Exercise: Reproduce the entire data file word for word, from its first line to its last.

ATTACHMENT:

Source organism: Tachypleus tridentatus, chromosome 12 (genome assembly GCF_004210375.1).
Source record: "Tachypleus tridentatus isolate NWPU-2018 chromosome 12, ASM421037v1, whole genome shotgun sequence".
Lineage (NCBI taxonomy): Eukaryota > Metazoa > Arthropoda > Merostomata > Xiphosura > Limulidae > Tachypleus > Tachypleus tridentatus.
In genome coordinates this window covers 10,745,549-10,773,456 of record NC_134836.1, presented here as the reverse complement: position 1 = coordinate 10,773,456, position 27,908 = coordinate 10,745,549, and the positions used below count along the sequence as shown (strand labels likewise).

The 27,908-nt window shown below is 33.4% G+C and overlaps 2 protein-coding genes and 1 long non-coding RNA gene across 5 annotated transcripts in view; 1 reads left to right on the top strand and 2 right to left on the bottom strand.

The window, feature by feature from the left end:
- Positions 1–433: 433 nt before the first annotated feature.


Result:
Source organism: Tachypleus tridentatus, chromosome 12 (genome assembly GCF_004210375.1).
Source record: "Tachypleus tridentatus isolate NWPU-2018 chromosome 12, ASM421037v1, whole genome shotgun sequence".
Lineage (NCBI taxonomy): Eukaryota > Metazoa > Arthropoda > Merostomata > Xiphosura > Limulidae > Tachypleus > Tachypleus tridentatus.
In genome coordinates this window covers 10,745,549-10,773,456 of record NC_134836.1, presented here as the reverse complement: position 1 = coordinate 10,773,456, position 27,908 = coordinate 10,745,549, and the positions used below count along the sequence as shown (strand labels likewise).

The 27,908-nt window shown below is 33.4% G+C and overlaps 2 protein-coding genes and 1 long non-coding RNA gene across 5 annotated transcripts in view; 1 reads left to right on the top strand and 2 right to left on the bottom strand.

The window, feature by feature from the left end:
- Positions 1–433: 433 nt before the first annotated feature.